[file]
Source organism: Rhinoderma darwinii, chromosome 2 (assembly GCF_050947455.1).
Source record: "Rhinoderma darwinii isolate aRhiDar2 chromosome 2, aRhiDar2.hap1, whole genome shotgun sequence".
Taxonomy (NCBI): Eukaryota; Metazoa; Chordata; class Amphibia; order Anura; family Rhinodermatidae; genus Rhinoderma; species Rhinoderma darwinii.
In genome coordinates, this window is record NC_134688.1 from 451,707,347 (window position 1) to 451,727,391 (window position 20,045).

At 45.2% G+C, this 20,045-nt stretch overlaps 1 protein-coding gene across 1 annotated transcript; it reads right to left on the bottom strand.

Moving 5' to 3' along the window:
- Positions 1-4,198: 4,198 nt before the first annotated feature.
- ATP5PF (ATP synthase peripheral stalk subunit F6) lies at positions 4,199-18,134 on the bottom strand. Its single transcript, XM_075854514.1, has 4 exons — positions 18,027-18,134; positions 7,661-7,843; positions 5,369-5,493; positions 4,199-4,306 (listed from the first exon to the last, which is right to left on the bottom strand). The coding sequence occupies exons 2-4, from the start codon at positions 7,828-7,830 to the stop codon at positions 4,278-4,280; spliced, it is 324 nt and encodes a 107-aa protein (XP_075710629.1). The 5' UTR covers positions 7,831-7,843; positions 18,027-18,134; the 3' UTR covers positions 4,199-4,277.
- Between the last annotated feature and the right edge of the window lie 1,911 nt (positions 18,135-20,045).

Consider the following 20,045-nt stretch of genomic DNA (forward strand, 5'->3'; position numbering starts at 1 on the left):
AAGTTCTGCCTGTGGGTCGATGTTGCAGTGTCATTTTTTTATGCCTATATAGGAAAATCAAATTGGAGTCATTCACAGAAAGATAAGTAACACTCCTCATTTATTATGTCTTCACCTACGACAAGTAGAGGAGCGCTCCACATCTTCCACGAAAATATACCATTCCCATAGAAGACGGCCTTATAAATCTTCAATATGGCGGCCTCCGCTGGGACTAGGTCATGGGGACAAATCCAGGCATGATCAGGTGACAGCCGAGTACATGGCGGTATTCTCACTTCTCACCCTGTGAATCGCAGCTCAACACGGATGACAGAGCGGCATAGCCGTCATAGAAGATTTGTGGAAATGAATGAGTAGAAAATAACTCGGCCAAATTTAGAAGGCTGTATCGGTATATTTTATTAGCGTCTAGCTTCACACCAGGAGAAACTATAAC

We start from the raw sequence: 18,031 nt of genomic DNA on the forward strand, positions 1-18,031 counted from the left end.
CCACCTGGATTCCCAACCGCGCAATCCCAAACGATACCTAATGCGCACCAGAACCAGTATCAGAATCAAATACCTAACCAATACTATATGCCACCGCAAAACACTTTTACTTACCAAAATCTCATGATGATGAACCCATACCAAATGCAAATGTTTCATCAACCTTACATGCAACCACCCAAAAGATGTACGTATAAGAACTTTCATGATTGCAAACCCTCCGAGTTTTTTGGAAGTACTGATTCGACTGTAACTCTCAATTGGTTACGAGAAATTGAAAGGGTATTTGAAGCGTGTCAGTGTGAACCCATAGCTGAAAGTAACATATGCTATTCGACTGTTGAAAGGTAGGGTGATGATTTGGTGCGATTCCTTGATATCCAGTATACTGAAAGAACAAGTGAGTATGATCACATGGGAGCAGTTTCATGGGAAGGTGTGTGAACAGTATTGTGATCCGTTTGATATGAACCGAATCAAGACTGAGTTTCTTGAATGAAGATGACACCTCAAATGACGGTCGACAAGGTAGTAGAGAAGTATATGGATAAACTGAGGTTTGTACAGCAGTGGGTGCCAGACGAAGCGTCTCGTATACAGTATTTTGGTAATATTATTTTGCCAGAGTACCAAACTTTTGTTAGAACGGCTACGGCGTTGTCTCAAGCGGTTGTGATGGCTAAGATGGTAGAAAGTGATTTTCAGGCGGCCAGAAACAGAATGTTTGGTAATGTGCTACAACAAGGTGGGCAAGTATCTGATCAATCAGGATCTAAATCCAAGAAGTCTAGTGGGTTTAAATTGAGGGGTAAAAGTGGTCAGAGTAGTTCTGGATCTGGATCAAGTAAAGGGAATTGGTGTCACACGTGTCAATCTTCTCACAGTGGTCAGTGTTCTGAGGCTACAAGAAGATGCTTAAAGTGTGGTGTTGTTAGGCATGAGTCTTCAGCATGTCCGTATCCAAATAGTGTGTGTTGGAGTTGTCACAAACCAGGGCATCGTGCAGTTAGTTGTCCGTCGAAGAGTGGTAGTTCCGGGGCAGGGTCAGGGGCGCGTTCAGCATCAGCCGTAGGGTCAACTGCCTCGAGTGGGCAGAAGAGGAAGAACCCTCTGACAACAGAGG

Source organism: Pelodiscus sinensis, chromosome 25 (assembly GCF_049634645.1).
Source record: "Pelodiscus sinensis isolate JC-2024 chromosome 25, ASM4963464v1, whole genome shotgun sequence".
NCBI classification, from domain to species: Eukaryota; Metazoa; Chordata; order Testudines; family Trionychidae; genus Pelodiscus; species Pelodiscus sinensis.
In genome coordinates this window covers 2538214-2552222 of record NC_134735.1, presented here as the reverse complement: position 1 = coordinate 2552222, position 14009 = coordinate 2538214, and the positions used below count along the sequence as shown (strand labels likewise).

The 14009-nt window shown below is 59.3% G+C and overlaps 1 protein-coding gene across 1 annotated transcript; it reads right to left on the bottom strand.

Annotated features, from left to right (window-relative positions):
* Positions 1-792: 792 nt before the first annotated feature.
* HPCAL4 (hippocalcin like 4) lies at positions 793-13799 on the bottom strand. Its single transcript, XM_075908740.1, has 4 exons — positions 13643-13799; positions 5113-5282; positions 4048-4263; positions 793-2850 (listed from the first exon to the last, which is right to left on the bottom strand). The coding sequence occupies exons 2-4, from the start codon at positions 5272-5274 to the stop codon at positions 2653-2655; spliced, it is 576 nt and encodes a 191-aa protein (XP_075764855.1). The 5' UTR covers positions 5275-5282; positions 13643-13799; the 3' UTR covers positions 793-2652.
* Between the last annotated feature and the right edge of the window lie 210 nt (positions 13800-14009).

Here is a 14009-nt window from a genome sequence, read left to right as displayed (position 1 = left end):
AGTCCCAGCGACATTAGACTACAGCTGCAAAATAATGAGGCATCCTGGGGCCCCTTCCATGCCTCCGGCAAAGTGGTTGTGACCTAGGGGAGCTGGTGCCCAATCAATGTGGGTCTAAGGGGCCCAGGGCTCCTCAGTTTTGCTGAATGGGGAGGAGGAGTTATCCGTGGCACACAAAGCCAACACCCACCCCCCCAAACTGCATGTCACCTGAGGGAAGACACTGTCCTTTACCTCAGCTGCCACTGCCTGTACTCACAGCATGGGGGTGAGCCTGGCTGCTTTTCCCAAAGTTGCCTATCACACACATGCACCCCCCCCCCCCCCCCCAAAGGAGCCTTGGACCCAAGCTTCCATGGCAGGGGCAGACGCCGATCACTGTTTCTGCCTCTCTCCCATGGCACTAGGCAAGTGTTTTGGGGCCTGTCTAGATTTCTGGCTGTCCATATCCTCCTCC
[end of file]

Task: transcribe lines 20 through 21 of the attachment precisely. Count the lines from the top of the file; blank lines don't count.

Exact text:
* Positions 1-792: 792 nt before the first annotated feature.
* HPCAL4 (hippocalcin like 4) lies at positions 793-13799 on the bottom strand. Its single transcript, XM_075908740.1, has 4 exons — positions 13643-13799; positions 5113-5282; positions 4048-4263; positions 793-2850 (listed from the first exon to the last, which is right to left on the bottom strand). The coding sequence occupies exons 2-4, from the start codon at positions 5272-5274 to the stop codon at positions 2653-2655; spliced, it is 576 nt and encodes a 191-aa protein (XP_075764855.1). The 5' UTR covers positions 5275-5282; positions 13643-13799; the 3' UTR covers positions 793-2652.